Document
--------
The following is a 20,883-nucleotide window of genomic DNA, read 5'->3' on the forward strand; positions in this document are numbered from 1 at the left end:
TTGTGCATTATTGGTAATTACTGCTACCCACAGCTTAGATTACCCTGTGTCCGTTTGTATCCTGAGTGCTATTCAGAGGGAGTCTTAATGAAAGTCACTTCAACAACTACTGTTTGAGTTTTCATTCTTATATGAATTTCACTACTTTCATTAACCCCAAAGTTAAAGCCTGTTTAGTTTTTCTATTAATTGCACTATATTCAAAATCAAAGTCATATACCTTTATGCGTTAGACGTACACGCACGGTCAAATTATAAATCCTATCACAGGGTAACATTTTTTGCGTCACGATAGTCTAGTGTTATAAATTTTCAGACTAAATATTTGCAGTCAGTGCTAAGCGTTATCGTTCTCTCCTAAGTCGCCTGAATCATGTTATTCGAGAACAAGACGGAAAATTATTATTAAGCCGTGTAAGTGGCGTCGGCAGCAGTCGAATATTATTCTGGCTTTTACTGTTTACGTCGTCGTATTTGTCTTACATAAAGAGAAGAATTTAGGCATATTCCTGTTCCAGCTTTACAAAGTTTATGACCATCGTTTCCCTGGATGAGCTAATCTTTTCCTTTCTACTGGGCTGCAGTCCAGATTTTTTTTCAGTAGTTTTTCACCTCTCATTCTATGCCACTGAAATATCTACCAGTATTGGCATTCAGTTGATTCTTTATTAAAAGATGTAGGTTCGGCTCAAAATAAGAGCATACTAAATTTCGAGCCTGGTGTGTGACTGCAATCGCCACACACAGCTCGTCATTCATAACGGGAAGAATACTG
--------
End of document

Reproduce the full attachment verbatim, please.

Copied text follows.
The following is a 20,883-nucleotide window of genomic DNA, read 5'->3' on the forward strand; positions in this document are numbered from 1 at the left end:
TTGTGCATTATTGGTAATTACTGCTACCCACAGCTTAGATTACCCTGTGTCCGTTTGTATCCTGAGTGCTATTCAGAGGGAGTCTTAATGAAAGTCACTTCAACAACTACTGTTTGAGTTTTCATTCTTATATGAATTTCACTACTTTCATTAACCCCAAAGTTAAAGCCTGTTTAGTTTTTCTATTAATTGCACTATATTCAAAATCAAAGTCATATACCTTTATGCGTTAGACGTACACGCACGGTCAAATTATAAATCCTATCACAGGGTAACATTTTTTGCGTCACGATAGTCTAGTGTTATAAATTTTCAGACTAAATATTTGCAGTCAGTGCTAAGCGTTATCGTTCTCTCCTAAGTCGCCTGAATCATGTTATTCGAGAACAAGACGGAAAATTATTATTAAGCCGTGTAAGTGGCGTCGGCAGCAGTCGAATATTATTCTGGCTTTTACTGTTTACGTCGTCGTATTTGTCTTACATAAAGAGAAGAATTTAGGCATATTCCTGTTCCAGCTTTACAAAGTTTATGACCATCGTTTCCCTGGATGAGCTAATCTTTTCCTTTCTACTGGGCTGCAGTCCAGATTTTTTTTCAGTAGTTTTTCACCTCTCATTCTATGCCACTGAAATATCTACCAGTATTGGCATTCAGTTGATTCTTTATTAAAAGATGTAGGTTCGGCTCAAAATAAGAGCATACTAAATTTCGAGCCTGGTGTGTGACTGCAATCGCCACACACAGCTCGTCATTCATAACGGGAAGAATACTG